>Who Wrote the Dead Sea Scrolls?

>Until recently, most scholars would say that the Essenes wrote the documents known as the Dead Sea Scrolls. This view was first proposed by Roland de Vaux, the archaeologist who found the scrolls. However, another theory has been proposed for the authorship of the scrolls.

In an article published in The Wall Street Journal, these two theories are discussed in detail. The article describes the two theories as follows:

There are two competing theories about the scrolls. The first is that they belonged to a single religious sect living nearby the caves, most likely the Essenes. The second theory is that the scrolls are a random collection of texts reflecting the beliefs of many Jewish groups of the period; the caves, under this theory, are a repository for sacred texts from various Jewish communities fleeing the Romans during the Jewish revolt of A.D. 68.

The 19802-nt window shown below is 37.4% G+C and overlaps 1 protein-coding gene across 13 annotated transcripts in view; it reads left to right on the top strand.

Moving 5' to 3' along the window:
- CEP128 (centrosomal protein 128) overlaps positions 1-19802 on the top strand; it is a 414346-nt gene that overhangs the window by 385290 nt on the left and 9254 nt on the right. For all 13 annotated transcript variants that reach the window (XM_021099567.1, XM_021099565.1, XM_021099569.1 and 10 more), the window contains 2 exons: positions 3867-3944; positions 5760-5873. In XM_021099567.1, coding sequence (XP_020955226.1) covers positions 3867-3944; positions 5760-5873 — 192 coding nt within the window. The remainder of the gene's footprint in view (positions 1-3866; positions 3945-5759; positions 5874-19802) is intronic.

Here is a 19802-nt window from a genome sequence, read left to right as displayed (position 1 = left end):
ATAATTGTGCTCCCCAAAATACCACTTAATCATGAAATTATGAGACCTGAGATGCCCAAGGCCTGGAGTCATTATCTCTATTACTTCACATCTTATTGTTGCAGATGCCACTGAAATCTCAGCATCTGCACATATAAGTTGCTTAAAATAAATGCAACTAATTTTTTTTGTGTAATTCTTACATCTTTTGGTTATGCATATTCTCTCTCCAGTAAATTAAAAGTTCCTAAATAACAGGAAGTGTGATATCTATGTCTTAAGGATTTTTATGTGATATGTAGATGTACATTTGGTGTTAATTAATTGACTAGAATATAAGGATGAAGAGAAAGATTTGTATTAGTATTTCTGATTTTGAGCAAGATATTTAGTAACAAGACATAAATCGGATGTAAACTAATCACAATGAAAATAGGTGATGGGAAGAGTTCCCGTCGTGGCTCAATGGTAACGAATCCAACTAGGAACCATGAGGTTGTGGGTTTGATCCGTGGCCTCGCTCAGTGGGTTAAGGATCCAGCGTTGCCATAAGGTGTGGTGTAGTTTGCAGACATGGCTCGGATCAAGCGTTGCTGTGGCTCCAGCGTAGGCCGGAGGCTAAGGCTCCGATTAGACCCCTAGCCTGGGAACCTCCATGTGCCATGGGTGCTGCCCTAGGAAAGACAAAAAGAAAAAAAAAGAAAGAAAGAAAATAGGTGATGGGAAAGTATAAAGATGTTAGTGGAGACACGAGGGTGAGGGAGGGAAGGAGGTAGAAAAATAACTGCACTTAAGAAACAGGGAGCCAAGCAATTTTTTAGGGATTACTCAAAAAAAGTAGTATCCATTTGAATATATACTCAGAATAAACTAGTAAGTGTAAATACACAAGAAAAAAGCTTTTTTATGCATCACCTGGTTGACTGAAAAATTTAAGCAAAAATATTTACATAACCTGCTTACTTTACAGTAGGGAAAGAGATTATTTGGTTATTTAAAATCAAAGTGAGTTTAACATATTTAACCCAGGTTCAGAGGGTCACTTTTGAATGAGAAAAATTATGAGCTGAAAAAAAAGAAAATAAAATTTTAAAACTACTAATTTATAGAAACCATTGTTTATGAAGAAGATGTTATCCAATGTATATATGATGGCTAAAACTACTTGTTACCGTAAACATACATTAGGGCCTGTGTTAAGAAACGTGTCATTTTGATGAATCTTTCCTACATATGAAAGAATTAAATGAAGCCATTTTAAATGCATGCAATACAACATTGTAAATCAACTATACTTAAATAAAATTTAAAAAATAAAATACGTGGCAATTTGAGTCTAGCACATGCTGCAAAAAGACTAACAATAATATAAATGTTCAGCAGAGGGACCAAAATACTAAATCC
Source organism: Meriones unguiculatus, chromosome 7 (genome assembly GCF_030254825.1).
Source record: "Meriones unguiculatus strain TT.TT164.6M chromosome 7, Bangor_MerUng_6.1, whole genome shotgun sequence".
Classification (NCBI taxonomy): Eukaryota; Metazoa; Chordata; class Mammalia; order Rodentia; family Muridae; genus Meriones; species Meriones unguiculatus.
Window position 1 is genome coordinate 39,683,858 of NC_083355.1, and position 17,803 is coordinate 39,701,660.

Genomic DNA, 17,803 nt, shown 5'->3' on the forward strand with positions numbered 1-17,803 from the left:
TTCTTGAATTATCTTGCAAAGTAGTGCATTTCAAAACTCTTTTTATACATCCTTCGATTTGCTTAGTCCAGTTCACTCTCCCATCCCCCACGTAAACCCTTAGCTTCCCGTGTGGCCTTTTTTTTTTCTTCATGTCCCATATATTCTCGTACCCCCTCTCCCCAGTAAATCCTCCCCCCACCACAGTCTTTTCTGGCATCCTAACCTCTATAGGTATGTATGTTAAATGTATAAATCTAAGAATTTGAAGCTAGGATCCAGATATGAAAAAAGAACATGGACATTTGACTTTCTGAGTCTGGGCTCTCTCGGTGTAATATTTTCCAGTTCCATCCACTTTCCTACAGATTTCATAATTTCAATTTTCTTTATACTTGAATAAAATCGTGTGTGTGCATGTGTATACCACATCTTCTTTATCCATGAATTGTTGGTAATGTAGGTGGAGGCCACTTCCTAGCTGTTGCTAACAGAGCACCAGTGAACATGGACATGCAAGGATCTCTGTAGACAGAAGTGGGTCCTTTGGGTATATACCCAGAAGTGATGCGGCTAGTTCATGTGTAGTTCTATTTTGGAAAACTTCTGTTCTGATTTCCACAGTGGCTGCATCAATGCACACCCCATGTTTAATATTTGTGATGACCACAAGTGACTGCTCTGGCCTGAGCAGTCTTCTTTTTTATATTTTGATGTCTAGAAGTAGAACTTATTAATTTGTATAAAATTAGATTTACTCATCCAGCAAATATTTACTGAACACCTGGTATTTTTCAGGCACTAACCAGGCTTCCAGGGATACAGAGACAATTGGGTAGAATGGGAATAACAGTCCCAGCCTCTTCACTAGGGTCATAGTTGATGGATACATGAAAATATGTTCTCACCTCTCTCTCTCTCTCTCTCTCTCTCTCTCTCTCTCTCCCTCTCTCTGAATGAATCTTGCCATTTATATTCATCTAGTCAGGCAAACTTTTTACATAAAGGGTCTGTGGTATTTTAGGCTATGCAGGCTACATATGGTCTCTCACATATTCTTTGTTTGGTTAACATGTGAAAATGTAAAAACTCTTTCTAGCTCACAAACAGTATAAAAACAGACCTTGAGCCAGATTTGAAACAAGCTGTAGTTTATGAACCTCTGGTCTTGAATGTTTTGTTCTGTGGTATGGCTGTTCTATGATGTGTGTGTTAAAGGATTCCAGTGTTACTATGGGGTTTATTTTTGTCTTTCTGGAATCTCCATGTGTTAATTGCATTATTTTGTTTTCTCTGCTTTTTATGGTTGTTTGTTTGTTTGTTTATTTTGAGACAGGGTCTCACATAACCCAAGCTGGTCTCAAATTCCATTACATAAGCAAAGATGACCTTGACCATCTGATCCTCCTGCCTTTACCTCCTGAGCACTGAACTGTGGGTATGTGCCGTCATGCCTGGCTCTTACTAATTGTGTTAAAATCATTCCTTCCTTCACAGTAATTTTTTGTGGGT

The debate continues. Norman Golb, Professor of History and Civilization at the University of Chicago is a leading proponent of the second theory. The article in The Wall Street Journal provides some of the arguments in defense of the second theory.

Claude Mariottini
Professor of Old Testament
Northern Baptist Seminary

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8 Responses to >Who Wrote the Dead Sea Scrolls?

  1. Anonymous says: